We write to pay tribute to the life and work of our friend and colleague John Donald Byrum, a leading figure in national and international cataloguing for many decades and a wise and valued mentor. His Washington Post obituary described him as a quiet and thoughtful man, and so he was, but those of us who spent time with him in professional meetings and in private life knew him to be warm, witty, and convivial—the best of company and the best of friends.
John Donald Byrum was born in 1940 in Wenatchee, Washington. He excelled in high school and was selected to deliver his class commencement address. He graduated magna cum laude from Harvard University in 1962 and received a master’s degree from the Graduate School of Library Service at Rutgers University in 1966. He was a cataloguer at Princeton University and was head cataloguer there when he left, in 1976, to join the Library of Congress—the institution where he spent the rest of his professional life, a period of 30 years.
While at LC, he was the successful head of various divisions within that library’s complex and mutable structure. LC was the base for his engagement with international bibliographic control on two fronts. First, his leadership was instrumental in establishing and developing the Program for Cooperative Cataloging, an international program with almost 1000 member institutions whose work benefits all libraries. Second, he became a leading figure in international cataloguing standardization.
John was the chair of the ALA Resources and Technical Services Division (RTSD, the precursor of ALCTS) Catalog Code Revision Committee and the ALA representative to the Joint Steering Committee for Revision of AACR (Anglo-American Cataloguing Rules). One author of this tribute can attest to the essential role that John played in all the multi-year, multi-national, and infinitely complex discussions and negotiations that led to the creation and revision of the Anglo-American Cataloguing Rules, 2nd edition, and can state unequivocally that, without John’s work, AACR2 may never have been achieved. John was chair of the International Federation of Library Associations and Institutions (IFLA) International Standard Bibliographic Description (ISBD) Review Group and played a key role in the formulations of many applications of the ISBD, still the most widely used and enduring international bibliographic standard ever. He was also a founding and prominent member of the IFLA Study Group on the Functional Requirements for Bibliographic Records (FRBR), leading to the development of the FRBR model.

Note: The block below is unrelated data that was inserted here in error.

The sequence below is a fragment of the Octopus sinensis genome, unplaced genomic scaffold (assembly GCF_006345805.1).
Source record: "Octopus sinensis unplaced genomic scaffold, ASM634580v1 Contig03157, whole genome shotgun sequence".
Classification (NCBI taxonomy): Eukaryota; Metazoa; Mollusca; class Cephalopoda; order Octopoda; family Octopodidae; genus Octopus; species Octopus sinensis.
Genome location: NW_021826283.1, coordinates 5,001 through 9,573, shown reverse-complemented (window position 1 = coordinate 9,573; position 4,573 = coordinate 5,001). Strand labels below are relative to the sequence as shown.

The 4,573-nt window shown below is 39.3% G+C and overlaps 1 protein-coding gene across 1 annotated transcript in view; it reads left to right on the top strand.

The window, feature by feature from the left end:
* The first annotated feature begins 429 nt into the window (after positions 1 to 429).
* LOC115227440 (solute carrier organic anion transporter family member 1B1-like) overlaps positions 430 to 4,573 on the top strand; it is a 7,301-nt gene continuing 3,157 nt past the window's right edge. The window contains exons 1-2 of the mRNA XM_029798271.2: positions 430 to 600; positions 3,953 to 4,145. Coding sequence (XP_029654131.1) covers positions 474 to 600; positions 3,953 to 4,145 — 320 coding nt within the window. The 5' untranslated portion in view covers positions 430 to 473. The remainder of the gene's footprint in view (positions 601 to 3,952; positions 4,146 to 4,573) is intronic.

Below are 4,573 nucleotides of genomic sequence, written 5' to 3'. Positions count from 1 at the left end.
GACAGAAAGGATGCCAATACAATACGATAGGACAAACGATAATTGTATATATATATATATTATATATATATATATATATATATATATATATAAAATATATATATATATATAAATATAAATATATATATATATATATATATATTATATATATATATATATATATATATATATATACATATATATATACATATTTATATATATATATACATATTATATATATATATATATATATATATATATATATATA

John was an influential writer and a respected speaker on all aspects of national and international bibliographic control. He was active in ALA, particularly in RTSD and ALCTS, and in IFLA, where he was a recognized and authoritative voice of American librarianship
John received many awards and honors throughout his distinguished career. They included the RTSD Esther J. Piercy Award in 1975 for, presciently, “a librarian with not more than 10 years of professional experience who has shown outstanding promise for continuing contribution and leadership”; ALCTS’ Margaret Mann Citation in 1998 for “outstanding professional achievement in cataloging or classification either through publication of significant professional literature, participation in professional cataloging associations, or valuable contributions to practice in individual libraries” (note that John qualified by all three criteria); and ALA’s Melvil Dewey Medal in 2006. The medal is awarded for “recent creative leadership of high order, particularly in those fields in which Melvil Dewey was actively interested.” Specifically, John’s award was given in recognition of his “creating, expanding, and sustaining the Program for Cooperative Cataloging…one of the most successful and dynamic programs in the history of bibliographic control” and his “engagement with IFLA and international cataloging from his pioneering work on the International Standard Bibliographic Description (ISBD) in the 1970s to his most recent work to promote MARC harmonization.”
After his retirement in 2006, John audited many courses at George Mason University and served as a volunteer in nursing homes and animal shelters. He is survived by his partner of many years, Bill Rivera, whom he married in October 2017.
It is hard to summarize a life well lived and career in relatively few words or in lists of accomplishments. Suffice it to say that our friend John Byrum was an outstanding figure in modern librarianship, a man who wore his learning lightly, a good and kindly man with whom it was a great pleasure to share a trip or a meal, and a collegial and persuasive colleague. He will be much missed.
Contributed by Olivia Madison, Carlen Ruschoff, & Michael Gorman